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What Is Psoriatic Arthritis?

Psoriatic arthritis (PsA) is an autoimmune diseaseCLOSE Autoimmune disease: a disease that happens when a person’s immune system attacks their own body. that affects different parts of the body. When this happens, you may experience various symptoms, including joint pain, swelling, and skin lesions. Sometimes these symptoms develop at the same time, and sometimes they can happen separately over a period of time. Read on to learn more about PsA.


PsA Symptoms

PsA may affect more than just the joints—causing spine, skin, and nail symptoms. While some people with PsA experience a mild form of the disease with occasional flaresCLOSE Flares: periods of increased disease activity and symptoms., others may experience symptoms continuously. Keep in mind that flares don’t always occur in the same part of the body.

As people with PsA know, the disease is often hard to diagnose, in part because its symptoms can overlap with other inflammatory conditions and because there are no specific blood tests or diagnostic markers for this condition.

You may notice any of the following symptoms:

  • Joint Pain and Swelling

    Most commonly in the fingers, toes, wrists, ankles, and shoulders

  • Nail Pitting

    Separation of the nail or deep/shallow holes on the nail

  • Dactylitis

    Inflammation that can make fingers and toes appear swollen and enlarged

  • Enthesitis

    Inflammation where bones attach to tendons or ligaments, usually in the ankle

  • Spondylitis

    Spine inflammation that causes stiffness and pain in the neck/lower back

  • Joint Damage

    Long-term, irreparable damage to joints caused by inflammation

  • Skin Patches

    Reddened skin with flaky silver-white patches in different parts of the body

If you are experiencing any of the symptoms described above, it’s important to talk with your doctor.

Where Do PsA Symptoms Typically Appear?


Joint Pain and Swelling

PsA causes inflammation in the joints, which can create swelling and pain. The joints can become inflamed on one or both sides of the body.

Lasting Joint Damage

PsA may cause progressive joint damage. That’s why it’s important to talk with your doctor right away.


Reddened skin with flaky silver-white patches may appear in different parts of the body, like the hairline, ears, belly button area, and buttocks.

It’s important to tell your
doctor about the symptoms
you are experiencing.


Psoriatic Arthritis vs. Rheumatoid Arthritis

The first step in discovering if you could have a chronic inflammatory condition such as psoriatic arthritis (PsA) or rheumatoid arthritis (RA) is to talk to your doctor.

Because you are an important part of your healthcare team, we've created this quick guide to help you understand the difference between PsA and RA, and spark more productive conversations between you and your rheumatologist.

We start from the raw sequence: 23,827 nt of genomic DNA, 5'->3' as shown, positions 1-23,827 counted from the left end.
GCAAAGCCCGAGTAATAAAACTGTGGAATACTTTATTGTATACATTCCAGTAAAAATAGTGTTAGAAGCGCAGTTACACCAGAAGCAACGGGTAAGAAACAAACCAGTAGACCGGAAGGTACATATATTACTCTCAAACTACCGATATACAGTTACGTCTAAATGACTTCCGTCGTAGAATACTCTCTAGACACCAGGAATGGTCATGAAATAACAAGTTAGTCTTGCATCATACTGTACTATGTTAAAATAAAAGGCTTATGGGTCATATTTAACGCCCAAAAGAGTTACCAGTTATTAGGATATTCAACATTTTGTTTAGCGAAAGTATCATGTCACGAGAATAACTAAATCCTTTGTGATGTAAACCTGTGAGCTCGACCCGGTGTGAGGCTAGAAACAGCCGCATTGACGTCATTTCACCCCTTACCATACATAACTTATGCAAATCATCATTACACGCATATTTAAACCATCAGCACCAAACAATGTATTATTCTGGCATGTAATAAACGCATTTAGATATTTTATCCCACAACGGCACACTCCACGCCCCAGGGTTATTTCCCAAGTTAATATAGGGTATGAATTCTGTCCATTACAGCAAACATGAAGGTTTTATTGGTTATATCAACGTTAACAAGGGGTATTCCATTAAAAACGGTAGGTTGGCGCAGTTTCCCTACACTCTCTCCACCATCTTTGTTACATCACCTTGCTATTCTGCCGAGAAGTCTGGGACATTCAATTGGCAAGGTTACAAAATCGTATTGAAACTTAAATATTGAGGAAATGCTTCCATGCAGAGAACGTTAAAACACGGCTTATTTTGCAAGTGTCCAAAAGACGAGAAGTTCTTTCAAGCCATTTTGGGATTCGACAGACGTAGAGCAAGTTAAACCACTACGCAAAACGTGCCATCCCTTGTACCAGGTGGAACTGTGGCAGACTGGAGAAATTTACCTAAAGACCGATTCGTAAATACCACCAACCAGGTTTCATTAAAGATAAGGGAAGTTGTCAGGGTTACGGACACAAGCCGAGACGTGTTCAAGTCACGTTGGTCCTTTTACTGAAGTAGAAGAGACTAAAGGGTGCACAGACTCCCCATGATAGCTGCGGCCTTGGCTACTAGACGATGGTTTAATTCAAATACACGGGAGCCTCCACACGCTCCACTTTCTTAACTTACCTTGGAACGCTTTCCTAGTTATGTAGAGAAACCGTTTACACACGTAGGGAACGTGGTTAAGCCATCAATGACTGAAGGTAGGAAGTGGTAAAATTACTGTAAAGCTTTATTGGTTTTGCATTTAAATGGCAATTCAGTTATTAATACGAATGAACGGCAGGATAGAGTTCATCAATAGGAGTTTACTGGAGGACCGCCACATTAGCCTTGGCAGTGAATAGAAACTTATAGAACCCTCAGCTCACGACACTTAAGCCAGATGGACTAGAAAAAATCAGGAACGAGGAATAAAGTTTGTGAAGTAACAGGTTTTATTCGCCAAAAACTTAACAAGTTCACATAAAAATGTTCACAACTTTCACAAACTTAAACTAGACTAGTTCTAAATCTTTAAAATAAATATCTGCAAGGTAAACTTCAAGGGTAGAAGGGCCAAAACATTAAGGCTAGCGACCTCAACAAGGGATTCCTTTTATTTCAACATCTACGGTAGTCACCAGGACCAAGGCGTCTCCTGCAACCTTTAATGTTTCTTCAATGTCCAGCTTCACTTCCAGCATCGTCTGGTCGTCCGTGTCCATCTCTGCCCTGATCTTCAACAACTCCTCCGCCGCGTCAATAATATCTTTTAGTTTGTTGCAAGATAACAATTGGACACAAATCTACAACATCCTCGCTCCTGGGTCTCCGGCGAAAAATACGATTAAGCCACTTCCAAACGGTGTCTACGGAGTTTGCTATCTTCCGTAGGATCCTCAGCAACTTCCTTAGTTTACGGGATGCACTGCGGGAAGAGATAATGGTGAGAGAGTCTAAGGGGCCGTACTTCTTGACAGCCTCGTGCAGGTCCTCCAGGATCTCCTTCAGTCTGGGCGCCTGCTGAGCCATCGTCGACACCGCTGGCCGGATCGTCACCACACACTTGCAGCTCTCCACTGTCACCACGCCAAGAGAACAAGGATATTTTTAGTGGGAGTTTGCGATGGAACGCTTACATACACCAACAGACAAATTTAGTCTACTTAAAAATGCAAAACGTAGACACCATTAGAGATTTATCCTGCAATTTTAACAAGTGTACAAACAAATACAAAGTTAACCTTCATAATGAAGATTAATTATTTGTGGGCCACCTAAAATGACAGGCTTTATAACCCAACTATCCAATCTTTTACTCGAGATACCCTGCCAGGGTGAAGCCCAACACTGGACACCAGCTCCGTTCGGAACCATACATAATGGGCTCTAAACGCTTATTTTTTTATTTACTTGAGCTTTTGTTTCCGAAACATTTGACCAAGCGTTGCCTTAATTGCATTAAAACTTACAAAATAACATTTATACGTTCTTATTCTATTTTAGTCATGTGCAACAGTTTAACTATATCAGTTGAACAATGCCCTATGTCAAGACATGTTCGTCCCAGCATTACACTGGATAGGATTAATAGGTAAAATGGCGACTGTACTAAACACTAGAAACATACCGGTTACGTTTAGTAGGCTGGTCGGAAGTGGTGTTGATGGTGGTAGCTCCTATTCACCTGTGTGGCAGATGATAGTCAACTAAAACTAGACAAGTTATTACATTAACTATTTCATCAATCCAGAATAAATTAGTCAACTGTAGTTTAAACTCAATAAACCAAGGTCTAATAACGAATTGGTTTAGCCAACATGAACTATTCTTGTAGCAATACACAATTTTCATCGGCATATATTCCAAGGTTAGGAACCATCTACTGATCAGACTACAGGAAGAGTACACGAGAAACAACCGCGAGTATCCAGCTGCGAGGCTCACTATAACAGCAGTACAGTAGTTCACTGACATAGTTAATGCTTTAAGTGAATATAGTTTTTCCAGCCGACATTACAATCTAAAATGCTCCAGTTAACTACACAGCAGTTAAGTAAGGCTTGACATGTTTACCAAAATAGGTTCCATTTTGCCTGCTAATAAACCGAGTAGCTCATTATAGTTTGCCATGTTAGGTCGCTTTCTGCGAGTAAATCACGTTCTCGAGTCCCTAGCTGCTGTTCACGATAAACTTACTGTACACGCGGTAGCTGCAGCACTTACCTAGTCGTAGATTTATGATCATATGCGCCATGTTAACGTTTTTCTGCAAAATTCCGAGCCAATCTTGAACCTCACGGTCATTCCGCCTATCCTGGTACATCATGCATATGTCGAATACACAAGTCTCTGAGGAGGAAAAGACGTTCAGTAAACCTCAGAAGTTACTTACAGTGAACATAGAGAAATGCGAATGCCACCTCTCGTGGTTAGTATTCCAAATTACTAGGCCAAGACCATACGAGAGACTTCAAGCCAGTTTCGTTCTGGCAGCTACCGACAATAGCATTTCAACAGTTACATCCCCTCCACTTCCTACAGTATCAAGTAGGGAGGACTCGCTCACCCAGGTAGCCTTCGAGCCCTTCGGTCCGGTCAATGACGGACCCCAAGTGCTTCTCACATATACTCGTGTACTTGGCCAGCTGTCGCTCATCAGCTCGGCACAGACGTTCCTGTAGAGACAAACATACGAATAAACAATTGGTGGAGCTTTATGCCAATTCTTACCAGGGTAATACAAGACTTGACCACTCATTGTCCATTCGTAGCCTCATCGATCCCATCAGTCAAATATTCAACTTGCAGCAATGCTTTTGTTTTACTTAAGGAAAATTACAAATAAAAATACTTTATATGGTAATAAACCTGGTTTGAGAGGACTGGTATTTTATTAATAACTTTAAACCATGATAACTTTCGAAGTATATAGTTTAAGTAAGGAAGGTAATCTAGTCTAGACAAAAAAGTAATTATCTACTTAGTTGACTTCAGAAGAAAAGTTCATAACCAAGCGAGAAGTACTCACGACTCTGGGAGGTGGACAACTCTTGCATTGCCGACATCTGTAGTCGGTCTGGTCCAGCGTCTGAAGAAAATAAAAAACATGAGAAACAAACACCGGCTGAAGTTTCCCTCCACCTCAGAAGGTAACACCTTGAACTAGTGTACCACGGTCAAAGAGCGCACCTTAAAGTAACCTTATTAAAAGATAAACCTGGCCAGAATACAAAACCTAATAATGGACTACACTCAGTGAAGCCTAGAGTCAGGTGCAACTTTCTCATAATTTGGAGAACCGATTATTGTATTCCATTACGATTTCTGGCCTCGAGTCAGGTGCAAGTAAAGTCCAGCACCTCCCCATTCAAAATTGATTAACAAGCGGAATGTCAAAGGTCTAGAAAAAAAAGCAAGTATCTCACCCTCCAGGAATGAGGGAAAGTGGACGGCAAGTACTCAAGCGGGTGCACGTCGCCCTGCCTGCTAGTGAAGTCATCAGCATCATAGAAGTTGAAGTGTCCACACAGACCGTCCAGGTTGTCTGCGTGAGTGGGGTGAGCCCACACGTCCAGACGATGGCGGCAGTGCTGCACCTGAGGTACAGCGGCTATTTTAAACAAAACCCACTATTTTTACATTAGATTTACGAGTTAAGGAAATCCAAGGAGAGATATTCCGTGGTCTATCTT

What is your condition?

Autoimmune diseaseCLOSE Autoimmune disease: a disease that happens when a person’s immune system attacks their own body. that affects the joints, nails, spine, and skin.

Autoimmune diseaseCLOSE Autoimmune disease: a disease that happens when a person’s immune system attacks their own body. that affects the joints.

Are men or women more commonly affected?

Affects men and women equally.

Two to three times more common in women.

At what age do symptoms begin?

May develop in childhood but usually begins between the ages of 30 and 50.

May develop at any age but most often begins in middle age.

Are the joint-related symptoms symmetrical or asymmetrical?

Frequently asymmetricalCLOSE Asymmetrical: affecting only one side of the body (e.g., right hand or wrist is affected while the left hand is unaffected.), but can also be symmetricalCLOSE Symmetrical: affecting both sides of the body, such as both hands and/or wrists at the same time..

May cause a symmetrical pattern of inflammationCLOSE Symmetrical pattern of inflammation: If one joint is affected (e.g., finger or knee), it’s likely the same joint on the other side of the body will be similarly affected..

What are some common triggers that may cause a flare?

Stress or injury, especially to the joints, may cause psoriatic arthritis symptoms to worsen. Additionally, certain medications and foods may trigger a flare.

Overexertion, poor sleep, stress, or an infection can set off an RA flare.


What May Cause PsA?

The cause of PsA is unknown, but it’s believed to develop due to a combination of geneticCLOSE Genetic: relating to genes or heredity, material that is biologically passed down from parents. and environmental factors that trigger an abnormal autoimmune response.

Mom and daughter talking

Genetic Factors

Certain genesCLOSE Genes: genetic material that is passed on to you from your parents that determines your traits. play a role in the immune system—for some people, genetic factors may be involved in determining whether they will develop PsA.

Scientist looking into microscope

Environmental Factors

Psoriatic arthritis may be triggered by infections, injuries, extreme stress, or in people who have a genetic tendency for the disease.

When it comes to treating PsA, early diagnosis and treatment are important because this may slow disease progression and possibly reduce joint damage. So, if you think you could have symptoms of PsA, talk to your doctor.

You and your doctor can work together
to create a disease management plan
that fits your needs.


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